21st July 2017
The 26th August fight between boxer, Floyd Mayweather and UFC star Conor McGregor is likely to be the biggest sporting event in history. It costs a staggering $100 to buy the event on pay-per-view in the US and both competitors are set to land well in excess of $100m each for a matchup that many don’t think should even take place. Regardless of your feelings towards the event – and to both fighters – it’s likely to be a spectacle like no other. However, one competitor has a bigger fight on the cards, namely with the IRS.
Floyd Mayweather tax problems
Floyd Mayweather has never been one to shirk the limelight and any followers of his social media accounts will be all too familiar with his money-flashing ways. However, it seems as if this behaviour has landed the much-lauded boxer in hot water and, not for the first time, he’s being chased down by the US tax authority.
But why is he in trouble? Mayweather still owes the IRS for federal income taxes in 2015. He says he has already made the payment and has posted cheque stamps online that suggest he paid back £28m that year. However, the tax authority refused to budge and in the past few weeks the boxer has taken it to court. While there’s no doubt that Mayweather is exceptionally wealthy, some have suggested he may be cash short and struggling to pay the amount he owns. That means he has launched the court battle to essentially stall until his mega payday with McGregor next month.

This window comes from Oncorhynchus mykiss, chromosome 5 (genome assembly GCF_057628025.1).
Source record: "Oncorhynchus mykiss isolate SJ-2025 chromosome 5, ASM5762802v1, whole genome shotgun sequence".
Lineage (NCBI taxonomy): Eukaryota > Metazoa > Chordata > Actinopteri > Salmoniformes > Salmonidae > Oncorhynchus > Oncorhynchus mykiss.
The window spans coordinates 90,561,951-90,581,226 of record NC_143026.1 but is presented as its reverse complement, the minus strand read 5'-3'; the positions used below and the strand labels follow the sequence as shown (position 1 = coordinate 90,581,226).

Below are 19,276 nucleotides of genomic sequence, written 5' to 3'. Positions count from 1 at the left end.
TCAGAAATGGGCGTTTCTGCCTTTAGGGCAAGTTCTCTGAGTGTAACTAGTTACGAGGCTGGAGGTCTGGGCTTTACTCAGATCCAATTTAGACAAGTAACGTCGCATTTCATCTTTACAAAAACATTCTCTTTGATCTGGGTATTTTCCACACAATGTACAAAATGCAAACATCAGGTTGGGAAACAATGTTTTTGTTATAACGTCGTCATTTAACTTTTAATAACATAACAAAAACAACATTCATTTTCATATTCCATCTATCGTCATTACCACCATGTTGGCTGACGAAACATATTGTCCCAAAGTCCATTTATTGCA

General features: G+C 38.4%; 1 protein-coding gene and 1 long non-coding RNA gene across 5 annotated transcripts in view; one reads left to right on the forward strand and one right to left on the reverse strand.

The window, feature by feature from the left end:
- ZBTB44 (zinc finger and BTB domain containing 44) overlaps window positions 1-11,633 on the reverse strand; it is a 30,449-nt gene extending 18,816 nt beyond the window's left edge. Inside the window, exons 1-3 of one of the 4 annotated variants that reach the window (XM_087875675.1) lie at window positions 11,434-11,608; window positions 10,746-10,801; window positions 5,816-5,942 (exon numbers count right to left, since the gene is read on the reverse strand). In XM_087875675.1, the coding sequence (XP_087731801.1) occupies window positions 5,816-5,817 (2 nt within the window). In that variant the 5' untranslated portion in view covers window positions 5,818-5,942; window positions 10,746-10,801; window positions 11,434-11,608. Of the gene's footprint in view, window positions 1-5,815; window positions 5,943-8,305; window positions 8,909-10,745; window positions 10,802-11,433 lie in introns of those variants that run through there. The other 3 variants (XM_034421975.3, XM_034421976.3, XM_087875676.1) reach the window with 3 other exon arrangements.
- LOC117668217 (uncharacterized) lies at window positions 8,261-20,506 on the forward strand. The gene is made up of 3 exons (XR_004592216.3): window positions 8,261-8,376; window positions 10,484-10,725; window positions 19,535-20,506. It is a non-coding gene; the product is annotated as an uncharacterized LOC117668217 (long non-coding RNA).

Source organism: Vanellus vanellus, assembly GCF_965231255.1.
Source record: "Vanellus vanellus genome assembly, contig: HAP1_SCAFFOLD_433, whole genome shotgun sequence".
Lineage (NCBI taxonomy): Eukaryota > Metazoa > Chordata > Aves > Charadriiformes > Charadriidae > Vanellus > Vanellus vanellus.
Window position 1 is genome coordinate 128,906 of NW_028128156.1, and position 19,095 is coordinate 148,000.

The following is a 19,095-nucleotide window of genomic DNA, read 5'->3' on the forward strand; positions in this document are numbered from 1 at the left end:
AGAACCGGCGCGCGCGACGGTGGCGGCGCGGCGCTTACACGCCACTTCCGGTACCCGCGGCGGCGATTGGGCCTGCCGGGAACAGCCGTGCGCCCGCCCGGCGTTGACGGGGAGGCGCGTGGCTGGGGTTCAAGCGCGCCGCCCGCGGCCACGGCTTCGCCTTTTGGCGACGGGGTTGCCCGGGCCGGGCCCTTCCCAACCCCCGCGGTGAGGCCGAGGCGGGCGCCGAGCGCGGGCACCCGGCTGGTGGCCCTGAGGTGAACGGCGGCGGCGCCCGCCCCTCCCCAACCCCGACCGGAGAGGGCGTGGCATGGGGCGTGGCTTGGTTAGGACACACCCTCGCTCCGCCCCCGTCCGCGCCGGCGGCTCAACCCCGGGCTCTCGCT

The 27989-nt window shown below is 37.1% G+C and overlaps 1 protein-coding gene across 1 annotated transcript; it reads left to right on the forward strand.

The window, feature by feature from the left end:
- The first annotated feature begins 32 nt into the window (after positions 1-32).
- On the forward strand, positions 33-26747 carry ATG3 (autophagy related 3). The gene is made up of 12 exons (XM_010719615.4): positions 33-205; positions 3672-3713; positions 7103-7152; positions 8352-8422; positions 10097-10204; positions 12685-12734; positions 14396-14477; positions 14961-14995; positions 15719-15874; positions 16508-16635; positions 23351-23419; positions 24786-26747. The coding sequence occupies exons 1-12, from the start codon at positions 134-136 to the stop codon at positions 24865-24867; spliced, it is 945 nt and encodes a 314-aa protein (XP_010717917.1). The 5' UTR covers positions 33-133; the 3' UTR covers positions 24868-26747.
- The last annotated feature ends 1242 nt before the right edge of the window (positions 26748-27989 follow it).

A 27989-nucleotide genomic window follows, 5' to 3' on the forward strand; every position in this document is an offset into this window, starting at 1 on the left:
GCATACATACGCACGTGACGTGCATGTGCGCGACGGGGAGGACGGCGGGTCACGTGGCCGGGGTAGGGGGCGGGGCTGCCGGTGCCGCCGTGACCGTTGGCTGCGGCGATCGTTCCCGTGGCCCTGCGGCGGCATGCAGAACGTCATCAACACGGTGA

Battling the taxman
Floyd Mayweather’s tax issues roll on and although the IRS has been lenient about granting payment delays and instalment agreements – particularly when the period of time is relatively short – the scale of Mayweather’s assets and the amount of tax he owes may force the IRS into refusing his request and demanding full payment almost immediately. Mayweather will also have to pay tax on this fight, which could make him as much as $400m if estimates are to be believed.
This case highlights the growing fight against tax evasion taking place all around the world. Floyd Mayweather will have to pay his taxes back at some point – and the IRS knows it will be in for a massive windfall once he does – however the pressure they’re putting on his is indicative of the growing severity of tax authorities. While the boxer will almost certainly have the resources and liquid assets to foot his bill, the vast majority of agencies wouldn’t be able to deal with an unexpected and sizeable penalty. And with the introduction of the Criminal Finances Act in September, any hiring firm found to be facilitating evasion or avoidance, in the UK at least, could be on the end of an unlimited fine and its directors could receive a significant prison sentence. Ultimately, it’s not worth taking the risk. If your firm wants to avoid being on the end of serious penalties, then partner with a specialist to ensure your tax status is fully compliant wherever you’re operating in the world.